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US Wealth-care System 

13 03 2017 | 12:Mar 3 #1

There is no free market health care option; a true "free market" would allow poor people to die. 
However, the Republican party is wedded to an antiquated ideology that the free market is king - believing that cutting taxes is a universal solution (even though trickle-down economics has been shown to be a joke) and reducing government interventions - whether for protecting the environment of keeping people alive - are always anti-freedom. So what happens when someone is lying dying following a road accident, and has no insurance? Do the paramedics simply leave them?

Even staunch conservatives (well, most) have a morality of last resort - don't let the free market kill. That's why America's new health care system falls back to pre-death coverage as their only real consession to counter a truly free market.

Paul Ryan's proposed wealth-care system is then an object lesson in why ideological positions can lead to harmful consequences - but if it doesn't directly affect the self-interested (or their chosen demographic "family") they can shut those bad consequences out of their minds.

/politics /trumpcare


13 03 2017 | 11:Mar 1 #1

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America's long and arduous slog towards universal healthcare

01 03 2017 | 10:Mar 3 #1

They will get there eventually, even if they take 2 steps forward (ACA) and one step back (Trump) but from the UK (or any other other developed country for that matter) it is frustrating watching America catching up, but tripping over itself.

All developed governments provide basics for their citizens:
  • freedom without prejudice (policing, judiciary, military)
  • universal education
  • healthcare - if you get sick they fix you
These core needs are rarely disputed, leaving the political arguments to focus on where to draw the (less important) line between unemployment safety net and taxation.

America - you will eventually have a government funded system because the natural, moral progression of a society is to help people with ill health, but it is also cheaper. Republicanism may principally be about helping oneself over other "less deserving" people - but as the various Trump-supporters-with-illnesses articles show, that's only until Rs are themselves sick.

Once you've used the Zero Interest Rates drug, you can't get clean without severe pain

21 02 2017 | 07:Feb 3 #1

Not much in the way of actual economic improvement? Drop interest rates. It's an easy way of kicking the economic can down the proverbial road - forcing the price of debt to be set centrally rather than based on a free market between those who wish to borrow and those who wish to lend. This has a slew of benefits:
  • Big business can borrow a ton more money for the same annual outlay (though I note from experience that small/medium businesses do not share in this bonanza)
  • Governments spend less of their money on repayments (as indeed do other debtors)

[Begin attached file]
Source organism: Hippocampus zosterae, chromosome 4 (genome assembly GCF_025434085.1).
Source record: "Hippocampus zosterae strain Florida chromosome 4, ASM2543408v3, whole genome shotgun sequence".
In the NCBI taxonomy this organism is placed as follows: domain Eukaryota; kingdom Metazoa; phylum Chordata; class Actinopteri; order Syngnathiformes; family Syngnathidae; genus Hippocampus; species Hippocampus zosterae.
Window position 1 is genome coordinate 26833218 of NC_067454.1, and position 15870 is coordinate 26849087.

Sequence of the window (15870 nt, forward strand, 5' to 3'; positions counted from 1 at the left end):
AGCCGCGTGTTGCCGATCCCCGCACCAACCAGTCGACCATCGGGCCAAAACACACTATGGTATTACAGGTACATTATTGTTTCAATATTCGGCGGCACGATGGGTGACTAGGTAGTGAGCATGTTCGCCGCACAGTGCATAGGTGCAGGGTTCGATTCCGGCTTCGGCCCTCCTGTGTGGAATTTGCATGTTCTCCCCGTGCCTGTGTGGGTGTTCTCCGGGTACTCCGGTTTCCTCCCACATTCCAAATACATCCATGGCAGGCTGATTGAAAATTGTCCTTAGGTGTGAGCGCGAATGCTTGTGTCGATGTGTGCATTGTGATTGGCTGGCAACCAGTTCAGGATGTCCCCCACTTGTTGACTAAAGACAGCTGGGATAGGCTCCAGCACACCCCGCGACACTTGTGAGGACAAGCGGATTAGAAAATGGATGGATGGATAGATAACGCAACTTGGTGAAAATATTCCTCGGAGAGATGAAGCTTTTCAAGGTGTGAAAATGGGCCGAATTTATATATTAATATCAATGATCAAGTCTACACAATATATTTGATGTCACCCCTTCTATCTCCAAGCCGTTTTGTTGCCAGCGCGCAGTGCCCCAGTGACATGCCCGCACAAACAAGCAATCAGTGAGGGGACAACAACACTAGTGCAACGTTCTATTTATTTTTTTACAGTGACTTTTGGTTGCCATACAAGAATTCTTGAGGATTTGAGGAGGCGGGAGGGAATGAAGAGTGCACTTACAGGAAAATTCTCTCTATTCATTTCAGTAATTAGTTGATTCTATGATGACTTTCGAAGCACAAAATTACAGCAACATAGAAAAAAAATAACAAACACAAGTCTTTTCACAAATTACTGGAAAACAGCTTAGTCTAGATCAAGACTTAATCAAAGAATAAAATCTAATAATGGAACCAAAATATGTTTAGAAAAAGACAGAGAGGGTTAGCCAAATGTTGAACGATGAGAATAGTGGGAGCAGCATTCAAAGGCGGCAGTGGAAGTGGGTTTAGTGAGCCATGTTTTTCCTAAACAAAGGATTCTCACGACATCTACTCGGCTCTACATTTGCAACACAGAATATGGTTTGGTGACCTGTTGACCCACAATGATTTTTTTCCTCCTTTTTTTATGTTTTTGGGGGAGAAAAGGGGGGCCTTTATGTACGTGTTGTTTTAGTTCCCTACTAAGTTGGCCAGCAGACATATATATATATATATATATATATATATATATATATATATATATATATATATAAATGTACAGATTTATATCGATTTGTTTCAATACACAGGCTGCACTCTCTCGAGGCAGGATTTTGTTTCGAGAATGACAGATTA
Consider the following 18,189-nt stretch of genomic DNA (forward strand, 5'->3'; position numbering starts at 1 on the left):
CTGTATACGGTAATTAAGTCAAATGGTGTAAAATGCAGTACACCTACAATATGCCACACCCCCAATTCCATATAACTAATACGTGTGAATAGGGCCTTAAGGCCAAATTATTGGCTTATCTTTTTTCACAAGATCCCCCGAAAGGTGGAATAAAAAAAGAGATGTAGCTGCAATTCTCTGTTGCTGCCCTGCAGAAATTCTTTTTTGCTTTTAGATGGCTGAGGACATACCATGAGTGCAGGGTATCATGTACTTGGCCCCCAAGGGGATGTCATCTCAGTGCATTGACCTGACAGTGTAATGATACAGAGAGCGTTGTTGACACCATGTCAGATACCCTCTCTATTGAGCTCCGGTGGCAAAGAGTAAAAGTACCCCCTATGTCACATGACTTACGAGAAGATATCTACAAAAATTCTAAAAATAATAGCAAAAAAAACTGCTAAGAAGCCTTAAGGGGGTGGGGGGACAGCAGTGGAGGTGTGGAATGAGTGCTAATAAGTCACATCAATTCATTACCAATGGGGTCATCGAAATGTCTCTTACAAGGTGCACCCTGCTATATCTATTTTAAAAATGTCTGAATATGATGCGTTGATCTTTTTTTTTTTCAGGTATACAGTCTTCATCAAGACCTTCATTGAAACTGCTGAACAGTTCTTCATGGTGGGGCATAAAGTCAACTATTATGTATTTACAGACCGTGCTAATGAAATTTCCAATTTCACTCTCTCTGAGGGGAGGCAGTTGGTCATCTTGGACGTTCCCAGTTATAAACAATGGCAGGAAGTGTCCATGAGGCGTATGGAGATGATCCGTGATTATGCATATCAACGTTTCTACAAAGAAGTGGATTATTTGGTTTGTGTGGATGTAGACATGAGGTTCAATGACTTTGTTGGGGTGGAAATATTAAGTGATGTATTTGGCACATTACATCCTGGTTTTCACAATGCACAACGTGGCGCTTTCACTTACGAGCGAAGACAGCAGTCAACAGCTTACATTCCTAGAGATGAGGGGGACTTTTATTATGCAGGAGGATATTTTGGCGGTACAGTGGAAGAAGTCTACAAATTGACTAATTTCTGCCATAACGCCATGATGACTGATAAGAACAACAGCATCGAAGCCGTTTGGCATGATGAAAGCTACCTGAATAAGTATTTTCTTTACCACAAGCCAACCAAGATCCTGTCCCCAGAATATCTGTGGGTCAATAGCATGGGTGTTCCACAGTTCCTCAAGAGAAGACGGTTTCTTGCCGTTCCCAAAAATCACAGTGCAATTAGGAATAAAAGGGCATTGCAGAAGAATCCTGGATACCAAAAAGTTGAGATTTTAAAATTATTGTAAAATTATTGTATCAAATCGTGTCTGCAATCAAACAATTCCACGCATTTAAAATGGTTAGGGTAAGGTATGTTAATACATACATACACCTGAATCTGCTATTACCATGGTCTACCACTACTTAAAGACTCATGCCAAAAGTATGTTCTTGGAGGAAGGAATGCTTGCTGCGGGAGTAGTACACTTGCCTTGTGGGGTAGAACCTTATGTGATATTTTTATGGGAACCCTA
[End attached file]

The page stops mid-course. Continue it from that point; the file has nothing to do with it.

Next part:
• Monthly mortgage costs drop, the maximum amount people can borrow rises and house prices go up
What's more, everyone gets excited at asset prices (esp those generating returns) going UP, as some of that extra business cash goes into share buy-backs, and dividends charge downward to find some sort of equilibrium with the reduced returns from savings.

The only negative politically is disgruntlement from savers - whose "asset" does not grow with other asset inflation (and is thus devalued, relatively) and non-home owners (who do not realise it is interest rates causing the run-away asset inflation, as they mostly get gaslighted by talk of supply and demand).

HOWEVER - here's the big kicker. You can't ever raise them again. Once you've used this wonder drug, a dependency quickly develops and to take it away means almost certain re-devaluation in asset prices (including stocks and housing) which in turn produce an inescapable economic collapse. Why? Think of it this way:

Imagine interest rates go back up to 5%. Why would you hold risky shares that pay dividends of 2%? Why would you cling to a £500k buy-to-let property that returns less than £25k/yr before expenses (& which is also falling in value)?

Of course, you don't. So the likely political move is to KEEP 0% rates indefinitely. The consequence of that? Nothing; so long as we can think up another wheeze for simulating economic "growth" and keeping us developed nations looking relatively wealthy compared to the rest of the world.

"To see what is in front of one’s nose needs a constant struggle."

10 03 2017 | 20:Mar 1 #1

George Orwell

Pro Market / Pro State

10 03 2017 | 14:Mar 3 #1

Refreshing to see analysis that is both Pro-market and Pro-state: The Republican Health Care Crackup https://nyti.ms/2msnOz8

Deniers say the science might be wrong

10 03 2017 | 12:Mar 3 #1

that's akin to saying we might not face a military threat again; so let's not bother with an army


10 03 2017 | 12:Mar 1 #1

Have to agree with /JayZ on this one 

/music /radio

/TRUMP is honest

01 03 2017 | 10:Mar 1 #1

...in one way - he does not couch what he says, lacking the intellect to think things through. And that means he makes stuff up that is patently false - but he believes it